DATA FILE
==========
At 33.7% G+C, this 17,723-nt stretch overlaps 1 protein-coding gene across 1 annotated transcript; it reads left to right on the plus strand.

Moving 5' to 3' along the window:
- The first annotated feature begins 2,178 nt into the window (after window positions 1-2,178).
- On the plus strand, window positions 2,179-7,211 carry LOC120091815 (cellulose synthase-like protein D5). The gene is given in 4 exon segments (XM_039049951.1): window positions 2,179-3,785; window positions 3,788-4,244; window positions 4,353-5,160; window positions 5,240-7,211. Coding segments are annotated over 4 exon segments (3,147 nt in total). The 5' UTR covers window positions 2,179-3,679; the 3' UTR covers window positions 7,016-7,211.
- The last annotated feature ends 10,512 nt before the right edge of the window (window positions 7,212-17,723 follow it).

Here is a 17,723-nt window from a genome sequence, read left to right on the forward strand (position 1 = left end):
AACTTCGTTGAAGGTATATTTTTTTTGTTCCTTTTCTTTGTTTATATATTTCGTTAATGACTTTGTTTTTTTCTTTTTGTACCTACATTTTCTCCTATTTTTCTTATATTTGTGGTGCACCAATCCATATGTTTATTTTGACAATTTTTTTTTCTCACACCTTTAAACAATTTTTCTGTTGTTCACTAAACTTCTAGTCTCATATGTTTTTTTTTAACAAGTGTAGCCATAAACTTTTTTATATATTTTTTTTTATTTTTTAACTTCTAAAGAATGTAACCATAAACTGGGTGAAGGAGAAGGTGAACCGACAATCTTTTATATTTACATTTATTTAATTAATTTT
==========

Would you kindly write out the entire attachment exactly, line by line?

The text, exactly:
At 33.7% G+C, this 17,723-nt stretch overlaps 1 protein-coding gene across 1 annotated transcript; it reads left to right on the plus strand.

Moving 5' to 3' along the window:
- The first annotated feature begins 2,178 nt into the window (after window positions 1-2,178).
- On the plus strand, window positions 2,179-7,211 carry LOC120091815 (cellulose synthase-like protein D5). The gene is given in 4 exon segments (XM_039049951.1): window positions 2,179-3,785; window positions 3,788-4,244; window positions 4,353-5,160; window positions 5,240-7,211. Coding segments are annotated over 4 exon segments (3,147 nt in total). The 5' UTR covers window positions 2,179-3,679; the 3' UTR covers window positions 7,016-7,211.
- The last annotated feature ends 10,512 nt before the right edge of the window (window positions 7,212-17,723 follow it).

Here is a 17,723-nt window from a genome sequence, read left to right on the forward strand (position 1 = left end):
AACTTCGTTGAAGGTATATTTTTTTTGTTCCTTTTCTTTGTTTATATATTTCGTTAATGACTTTGTTTTTTTCTTTTTGTACCTACATTTTCTCCTATTTTTCTTATATTTGTGGTGCACCAATCCATATGTTTATTTTGACAATTTTTTTTTCTCACACCTTTAAACAATTTTTCTGTTGTTCACTAAACTTCTAGTCTCATATGTTTTTTTTTAACAAGTGTAGCCATAAACTTTTTTATATATTTTTTTTTATTTTTTAACTTCTAAAGAATGTAACCATAAACTGGGTGAAGGAGAAGGTGAACCGACAATCTTTTATATTTACATTTATTTAATTAATTTT